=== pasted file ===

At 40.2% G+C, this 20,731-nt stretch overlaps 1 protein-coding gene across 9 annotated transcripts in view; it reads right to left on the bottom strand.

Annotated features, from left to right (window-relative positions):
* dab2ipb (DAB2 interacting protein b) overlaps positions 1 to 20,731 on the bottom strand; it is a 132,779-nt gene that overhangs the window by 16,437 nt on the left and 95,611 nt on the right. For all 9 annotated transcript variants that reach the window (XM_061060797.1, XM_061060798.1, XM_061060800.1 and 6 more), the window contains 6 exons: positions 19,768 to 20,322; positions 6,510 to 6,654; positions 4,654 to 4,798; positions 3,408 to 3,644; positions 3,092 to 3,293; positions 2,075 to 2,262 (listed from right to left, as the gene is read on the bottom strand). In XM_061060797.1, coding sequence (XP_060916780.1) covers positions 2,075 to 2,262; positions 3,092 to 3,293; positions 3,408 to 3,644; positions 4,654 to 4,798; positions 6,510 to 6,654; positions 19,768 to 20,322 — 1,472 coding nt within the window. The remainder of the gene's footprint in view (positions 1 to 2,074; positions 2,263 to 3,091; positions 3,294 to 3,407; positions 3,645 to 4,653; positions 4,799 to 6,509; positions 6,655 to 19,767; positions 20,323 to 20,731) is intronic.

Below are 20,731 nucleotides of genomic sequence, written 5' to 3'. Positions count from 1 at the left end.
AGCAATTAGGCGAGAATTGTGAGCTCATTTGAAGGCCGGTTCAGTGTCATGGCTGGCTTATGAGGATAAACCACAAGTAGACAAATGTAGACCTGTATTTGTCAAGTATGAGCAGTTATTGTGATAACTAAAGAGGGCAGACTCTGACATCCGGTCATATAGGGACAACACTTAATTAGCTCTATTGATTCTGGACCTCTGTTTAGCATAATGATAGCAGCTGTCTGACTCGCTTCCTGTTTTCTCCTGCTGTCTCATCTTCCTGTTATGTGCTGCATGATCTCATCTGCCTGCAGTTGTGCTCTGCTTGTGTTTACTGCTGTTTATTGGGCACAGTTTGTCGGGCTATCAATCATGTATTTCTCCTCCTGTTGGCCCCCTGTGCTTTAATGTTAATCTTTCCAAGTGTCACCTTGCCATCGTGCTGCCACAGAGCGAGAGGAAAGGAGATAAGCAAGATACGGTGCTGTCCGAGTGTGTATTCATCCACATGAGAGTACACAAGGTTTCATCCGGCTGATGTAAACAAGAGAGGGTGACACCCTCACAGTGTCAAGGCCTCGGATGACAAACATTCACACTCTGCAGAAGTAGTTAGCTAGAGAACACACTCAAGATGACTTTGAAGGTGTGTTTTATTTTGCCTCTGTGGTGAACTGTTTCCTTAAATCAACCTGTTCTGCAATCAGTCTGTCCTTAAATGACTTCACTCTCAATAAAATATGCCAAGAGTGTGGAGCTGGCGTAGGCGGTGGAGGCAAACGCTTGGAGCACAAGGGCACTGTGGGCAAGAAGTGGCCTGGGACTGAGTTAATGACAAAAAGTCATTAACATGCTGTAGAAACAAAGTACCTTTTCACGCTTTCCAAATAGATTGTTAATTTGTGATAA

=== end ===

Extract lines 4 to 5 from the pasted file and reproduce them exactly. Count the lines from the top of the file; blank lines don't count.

Below are 20,731 nucleotides of genomic sequence, written 5' to 3'. Positions count from 1 at the left end.
AGCAATTAGGCGAGAATTGTGAGCTCATTTGAAGGCCGGTTCAGTGTCATGGCTGGCTTATGAGGATAAACCACAAGTAGACAAATGTAGACCTGTATTTGTCAAGTATGAGCAGTTATTGTGATAACTAAAGAGGGCAGACTCTGACATCCGGTCATATAGGGACAACACTTAATTAGCTCTATTGATTCTGGACCTCTGTTTAGCATAATGATAGCAGCTGTCTGACTCGCTTCCTGTTTTCTCCTGCTGTCTCATCTTCCTGTTATGTGCTGCATGATCTCATCTGCCTGCAGTTGTGCTCTGCTTGTGTTTACTGCTGTTTATTGGGCACAGTTTGTCGGGCTATCAATCATGTATTTCTCCTCCTGTTGGCCCCCTGTGCTTTAATGTTAATCTTTCCAAGTGTCACCTTGCCATCGTGCTGCCACAGAGCGAGAGGAAAGGAGATAAGCAAGATACGGTGCTGTCCGAGTGTGTATTCATCCACATGAGAGTACACAAGGTTTCATCCGGCTGATGTAAACAAGAGAGGGTGACACCCTCACAGTGTCAAGGCCTCGGATGACAAACATTCACACTCTGCAGAAGTAGTTAGCTAGAGAACACACTCAAGATGACTTTGAAGGTGTGTTTTATTTTGCCTCTGTGGTGAACTGTTTCCTTAAATCAACCTGTTCTGCAATCAGTCTGTCCTTAAATGACTTCACTCTCAATAAAATATGCCAAGAGTGTGGAGCTGGCGTAGGCGGTGGAGGCAAACGCTTGGAGCACAAGGGCACTGTGGGCAAGAAGTGGCCTGGGACTGAGTTAATGACAAAAAGTCATTAACATGCTGTAGAAACAAAGTACCTTTTCACGCTTTCCAAATAGATTGTTAATTTGTGATAA